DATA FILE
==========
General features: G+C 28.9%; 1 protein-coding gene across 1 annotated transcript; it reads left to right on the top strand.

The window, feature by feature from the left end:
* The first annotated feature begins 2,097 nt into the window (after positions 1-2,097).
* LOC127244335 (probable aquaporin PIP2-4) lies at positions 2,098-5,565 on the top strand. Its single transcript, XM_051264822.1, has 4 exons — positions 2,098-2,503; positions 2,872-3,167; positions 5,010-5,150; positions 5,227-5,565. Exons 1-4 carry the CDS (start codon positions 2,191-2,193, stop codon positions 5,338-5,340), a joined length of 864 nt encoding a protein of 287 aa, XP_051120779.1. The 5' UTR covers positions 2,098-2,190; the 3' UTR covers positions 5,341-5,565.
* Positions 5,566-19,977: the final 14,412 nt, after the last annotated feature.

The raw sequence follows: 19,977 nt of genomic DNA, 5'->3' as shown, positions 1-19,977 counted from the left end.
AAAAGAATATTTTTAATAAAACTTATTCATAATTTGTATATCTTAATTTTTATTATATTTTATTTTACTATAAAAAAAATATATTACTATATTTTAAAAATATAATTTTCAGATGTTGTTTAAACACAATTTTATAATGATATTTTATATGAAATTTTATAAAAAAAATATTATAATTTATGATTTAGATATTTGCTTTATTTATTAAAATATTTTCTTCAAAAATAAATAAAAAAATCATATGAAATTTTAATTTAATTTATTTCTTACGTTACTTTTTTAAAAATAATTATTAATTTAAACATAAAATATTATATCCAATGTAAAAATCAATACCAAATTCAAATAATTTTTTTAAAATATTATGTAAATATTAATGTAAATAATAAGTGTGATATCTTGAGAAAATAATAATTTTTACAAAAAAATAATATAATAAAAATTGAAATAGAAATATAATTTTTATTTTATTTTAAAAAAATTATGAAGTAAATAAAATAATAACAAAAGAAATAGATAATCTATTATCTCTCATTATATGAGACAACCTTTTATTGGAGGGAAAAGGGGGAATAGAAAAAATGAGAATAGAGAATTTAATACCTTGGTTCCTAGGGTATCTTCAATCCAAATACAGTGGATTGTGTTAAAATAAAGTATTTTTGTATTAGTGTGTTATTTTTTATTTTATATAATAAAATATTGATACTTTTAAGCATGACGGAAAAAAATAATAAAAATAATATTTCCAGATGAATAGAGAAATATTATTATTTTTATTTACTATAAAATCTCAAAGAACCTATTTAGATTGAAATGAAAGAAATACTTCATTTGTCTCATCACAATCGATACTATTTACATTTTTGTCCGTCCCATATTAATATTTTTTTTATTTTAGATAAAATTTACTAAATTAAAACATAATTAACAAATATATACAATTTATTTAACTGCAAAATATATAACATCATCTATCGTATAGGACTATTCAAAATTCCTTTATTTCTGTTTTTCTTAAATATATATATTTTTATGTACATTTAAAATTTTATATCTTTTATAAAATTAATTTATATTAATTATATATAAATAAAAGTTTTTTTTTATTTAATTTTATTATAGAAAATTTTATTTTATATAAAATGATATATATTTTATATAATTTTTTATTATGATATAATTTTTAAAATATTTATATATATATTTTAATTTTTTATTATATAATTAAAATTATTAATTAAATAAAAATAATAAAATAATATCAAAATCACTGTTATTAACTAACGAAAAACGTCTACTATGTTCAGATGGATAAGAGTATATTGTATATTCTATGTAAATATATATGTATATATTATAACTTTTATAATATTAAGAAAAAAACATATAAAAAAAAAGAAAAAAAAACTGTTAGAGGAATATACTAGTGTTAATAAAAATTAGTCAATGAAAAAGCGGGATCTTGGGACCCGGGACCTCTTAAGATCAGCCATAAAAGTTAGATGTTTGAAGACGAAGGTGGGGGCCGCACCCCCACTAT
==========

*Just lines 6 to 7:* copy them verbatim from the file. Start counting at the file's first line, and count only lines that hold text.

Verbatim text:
The raw sequence follows: 19,977 nt of genomic DNA, 5'->3' as shown, positions 1-19,977 counted from the left end.
AAAAGAATATTTTTAATAAAACTTATTCATAATTTGTATATCTTAATTTTTATTATATTTTATTTTACTATAAAAAAAATATATTACTATATTTTAAAAATATAATTTTCAGATGTTGTTTAAACACAATTTTATAATGATATTTTATATGAAATTTTATAAAAAAAATATTATAATTTATGATTTAGATATTTGCTTTATTTATTAAAATATTTTCTTCAAAAATAAATAAAAAAATCATATGAAATTTTAATTTAATTTATTTCTTACGTTACTTTTTTAAAAATAATTATTAATTTAAACATAAAATATTATATCCAATGTAAAAATCAATACCAAATTCAAATAATTTTTTTAAAATATTATGTAAATATTAATGTAAATAATAAGTGTGATATCTTGAGAAAATAATAATTTTTACAAAAAAATAATATAATAAAAATTGAAATAGAAATATAATTTTTATTTTATTTTAAAAAAATTATGAAGTAAATAAAATAATAACAAAAGAAATAGATAATCTATTATCTCTCATTATATGAGACAACCTTTTATTGGAGGGAAAAGGGGGAATAGAAAAAATGAGAATAGAGAATTTAATACCTTGGTTCCTAGGGTATCTTCAATCCAAATACAGTGGATTGTGTTAAAATAAAGTATTTTTGTATTAGTGTGTTATTTTTTATTTTATATAATAAAATATTGATACTTTTAAGCATGACGGAAAAAAATAATAAAAATAATATTTCCAGATGAATAGAGAAATATTATTATTTTTATTTACTATAAAATCTCAAAGAACCTATTTAGATTGAAATGAAAGAAATACTTCATTTGTCTCATCACAATCGATACTATTTACATTTTTGTCCGTCCCATATTAATATTTTTTTTATTTTAGATAAAATTTACTAAATTAAAACATAATTAACAAATATATACAATTTATTTAACTGCAAAATATATAACATCATCTATCGTATAGGACTATTCAAAATTCCTTTATTTCTGTTTTTCTTAAATATATATATTTTTATGTACATTTAAAATTTTATATCTTTTATAAAATTAATTTATATTAATTATATATAAATAAAAGTTTTTTTTTATTTAATTTTATTATAGAAAATTTTATTTTATATAAAATGATATATATTTTATATAATTTTTTATTATGATATAATTTTTAAAATATTTATATATATATTTTAATTTTTTATTATATAATTAAAATTATTAATTAAATAAAAATAATAAAATAATATCAAAATCACTGTTATTAACTAACGAAAAACGTCTACTATGTTCAGATGGATAAGAGTATATTGTATATTCTATGTAAATATATATGTATATATTATAACTTTTATAATATTAAGAAAAAAACATATAAAAAAAAAGAAAAAAAAACTGTTAGAGGAATATACTAGTGTTAATAAAAATTAGTCAATGAAAAAGCGGGATCTTGGGACCCGGGACCTCTTAAGATCAGCCATAAAAGTTAGATGTTTGAAGACGAAGGTGGGGGCCGCACCCCCACTAT